MF – 1862.09.30 – Johnville and Glassville Settlements – #88 – F12247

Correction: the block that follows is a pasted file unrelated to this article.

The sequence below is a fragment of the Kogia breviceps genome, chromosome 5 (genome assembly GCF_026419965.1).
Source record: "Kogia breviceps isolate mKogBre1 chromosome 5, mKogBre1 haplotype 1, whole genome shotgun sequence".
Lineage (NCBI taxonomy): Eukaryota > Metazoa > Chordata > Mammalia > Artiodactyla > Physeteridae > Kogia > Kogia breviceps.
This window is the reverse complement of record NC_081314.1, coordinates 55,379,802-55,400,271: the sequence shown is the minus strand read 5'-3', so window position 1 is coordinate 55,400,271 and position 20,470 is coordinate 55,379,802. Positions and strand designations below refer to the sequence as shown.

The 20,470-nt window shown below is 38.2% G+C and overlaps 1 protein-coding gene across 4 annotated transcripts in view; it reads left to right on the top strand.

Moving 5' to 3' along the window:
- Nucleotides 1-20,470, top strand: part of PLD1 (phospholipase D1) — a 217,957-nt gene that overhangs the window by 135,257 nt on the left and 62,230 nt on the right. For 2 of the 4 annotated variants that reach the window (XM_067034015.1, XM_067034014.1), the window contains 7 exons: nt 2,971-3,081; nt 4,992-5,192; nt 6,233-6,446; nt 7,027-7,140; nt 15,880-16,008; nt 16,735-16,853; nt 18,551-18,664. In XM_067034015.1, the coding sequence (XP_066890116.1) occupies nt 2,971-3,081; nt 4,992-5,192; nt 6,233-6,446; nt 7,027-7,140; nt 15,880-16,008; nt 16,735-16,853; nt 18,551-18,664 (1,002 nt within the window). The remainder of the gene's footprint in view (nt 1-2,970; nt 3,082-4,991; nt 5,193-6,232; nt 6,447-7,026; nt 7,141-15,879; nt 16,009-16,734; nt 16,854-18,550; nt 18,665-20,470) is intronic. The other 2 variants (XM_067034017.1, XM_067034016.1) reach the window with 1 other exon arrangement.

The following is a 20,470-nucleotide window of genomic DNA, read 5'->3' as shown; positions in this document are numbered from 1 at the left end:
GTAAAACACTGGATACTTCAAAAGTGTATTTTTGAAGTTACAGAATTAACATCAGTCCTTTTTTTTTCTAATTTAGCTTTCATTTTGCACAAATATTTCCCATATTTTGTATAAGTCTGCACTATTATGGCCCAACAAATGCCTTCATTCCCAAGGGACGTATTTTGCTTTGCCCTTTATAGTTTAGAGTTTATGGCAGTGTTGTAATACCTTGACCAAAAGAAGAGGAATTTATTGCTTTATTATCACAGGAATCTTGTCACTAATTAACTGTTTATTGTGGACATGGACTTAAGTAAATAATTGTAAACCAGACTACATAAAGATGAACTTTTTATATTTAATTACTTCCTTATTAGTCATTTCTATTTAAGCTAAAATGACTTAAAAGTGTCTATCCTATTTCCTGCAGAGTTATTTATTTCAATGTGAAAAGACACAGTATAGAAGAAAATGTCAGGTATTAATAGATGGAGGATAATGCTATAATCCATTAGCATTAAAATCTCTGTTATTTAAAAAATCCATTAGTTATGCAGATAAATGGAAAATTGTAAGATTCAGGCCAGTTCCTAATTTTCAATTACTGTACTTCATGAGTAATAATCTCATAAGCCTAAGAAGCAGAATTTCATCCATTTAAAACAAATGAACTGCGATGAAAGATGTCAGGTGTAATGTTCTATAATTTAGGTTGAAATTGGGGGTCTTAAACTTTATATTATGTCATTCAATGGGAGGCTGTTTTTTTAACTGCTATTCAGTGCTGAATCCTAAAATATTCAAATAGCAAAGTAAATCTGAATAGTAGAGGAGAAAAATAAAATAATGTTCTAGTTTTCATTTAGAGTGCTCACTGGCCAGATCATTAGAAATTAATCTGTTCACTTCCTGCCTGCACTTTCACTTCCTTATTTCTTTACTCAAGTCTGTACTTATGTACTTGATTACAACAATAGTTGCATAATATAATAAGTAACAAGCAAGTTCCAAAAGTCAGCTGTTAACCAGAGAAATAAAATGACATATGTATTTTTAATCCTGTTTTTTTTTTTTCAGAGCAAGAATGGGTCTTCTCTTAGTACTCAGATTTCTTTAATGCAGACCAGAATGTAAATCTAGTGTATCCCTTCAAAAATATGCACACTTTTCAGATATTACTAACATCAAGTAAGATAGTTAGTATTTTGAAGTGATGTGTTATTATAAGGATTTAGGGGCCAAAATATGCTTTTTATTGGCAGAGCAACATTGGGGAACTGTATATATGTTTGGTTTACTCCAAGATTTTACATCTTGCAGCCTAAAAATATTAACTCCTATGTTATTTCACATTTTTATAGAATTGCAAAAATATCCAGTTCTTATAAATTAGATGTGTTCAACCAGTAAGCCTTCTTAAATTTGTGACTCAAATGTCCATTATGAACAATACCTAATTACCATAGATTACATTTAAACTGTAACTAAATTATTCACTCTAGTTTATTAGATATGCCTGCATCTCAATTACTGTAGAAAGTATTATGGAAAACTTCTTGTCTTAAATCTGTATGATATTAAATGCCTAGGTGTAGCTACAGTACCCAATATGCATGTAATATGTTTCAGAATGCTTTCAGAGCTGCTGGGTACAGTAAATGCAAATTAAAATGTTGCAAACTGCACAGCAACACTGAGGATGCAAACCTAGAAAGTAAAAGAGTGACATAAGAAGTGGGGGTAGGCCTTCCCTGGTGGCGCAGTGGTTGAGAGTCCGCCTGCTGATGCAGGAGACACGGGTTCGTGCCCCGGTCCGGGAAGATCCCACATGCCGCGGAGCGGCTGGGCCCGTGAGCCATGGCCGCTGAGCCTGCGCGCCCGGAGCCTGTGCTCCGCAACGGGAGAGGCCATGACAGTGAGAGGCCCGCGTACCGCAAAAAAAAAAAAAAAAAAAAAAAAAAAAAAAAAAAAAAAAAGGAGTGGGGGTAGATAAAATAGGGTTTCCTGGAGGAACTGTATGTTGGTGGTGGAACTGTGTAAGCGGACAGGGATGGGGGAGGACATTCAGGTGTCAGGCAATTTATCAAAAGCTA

Almost every one knows that the Glassville Settlement is the work of a number of the Scotch emigrants, whom the labours of Rev. Mr. Glass induced to try their fortunes in New Brunswick. Perhaps not so many are aware that Johnsville owes its existence to the efforts of another clergyman, the Roman Catholic Bishop of Saint John, who, taking a most sensible view of the matter, came to the conclusion that in our chief city of St. John there were large numbers of his people living in comparative want, or making but a bare subsistence, who might find in the clearance of the wild lands a healthy and remunerative employment, themselves becoming owners and tillers of the soil. To his exertions, we believe, was mainly owing the establishment of an Emigrant Aid Society in that place, the labours of which have induced large numbers to abandon the profitless lives of city labourers for the more honorable and satisfactory life of back settlers. At the application of the Bishop several tracts of Government lands, in different portions of the Province, were surveyed and set apart for these settlers. In Carleton the district named [Johnsville] was thus chosen. The results already exhibited are more than sufficient to justify the wisdom of the Bishop. The number of settlers in this section we do not know; but every person who has visited them speaks in the most glowing terms of the progress which they have made. The tract of land selected seems to be of excellent quality. The settlers themselves evidently have gone to work in good spirits and with a vast deal of determination. Any one who knows that clearing wild lands is, and what are the difficulties to be met and overcome, and the privations to be undergone in the back settlements, can sympathize with the position of these men, and will honor them for their courage and for the progress which they have already made. That progress is substantial; but it is also great. Once that a man becomes possessed of one hundred acres of good wild land in New Brunswick, and has settled down to clear and improve it, he occupies a promising position, whatever may be the difficulties and drawbacks; whatever may be the hardships to be undergone, there is nothing beyond what may be endured; and in two or three years of hard and thoughtful work the worst is over, and thereafter every year renders the ascent to comfort, and eventually to affluence, more easy. That the pioneer, therefore, has got his location, shouldered his axe, and turned his face to his new home, is the important fact; with industry, sobriety and perseverance, under the blessing of God, his future is secure. The settlers of Glassville and Johnsville have done this; they have thrown the die, and under any ordinary circumstances they cannot but win. That we do not overstate the matter the preset condition of those two settlements prove. They are both flourishing. Clearing has proceeded to an extent that those unaware what industry and determination can do would deem almost beyond belief. The primeval forest has given way before the axe of the chopper, and in its place spring up rank crops of wheat, oats and potatoes. The luxuriance of the crops in both these settlements, and the extent of land brought under cultivation in so short a time are described as something [marvellous]. The clearings are said to be perfect gardens; the grain is described, – as we know it will on our rich Carleton soil, – as overtopping the stumps. Clearly an impression has been made in these wilds which speaks volumes for their future. The soil is rich, loamy, mellow; “tickle the earth with a hoe and it laughs with a harvest.” The situation is good, easily accessible, [and] not too distant from the central markets of [the] Province. Every blow made by the pio[neer] tells towards his own ease and comfort. Labor is not thrown away; not a blow is lost; the result speedily follows the effort; and it is [a] result which is not only certain, but which is [proportionable] to the effort. In ten years vast stretches of forest will have disappeared, and in their place we shall have rich meadows, and broad fields, waving with gain and rich with the means of subsistence for a vigorous and happy population. – Woodstock Journal.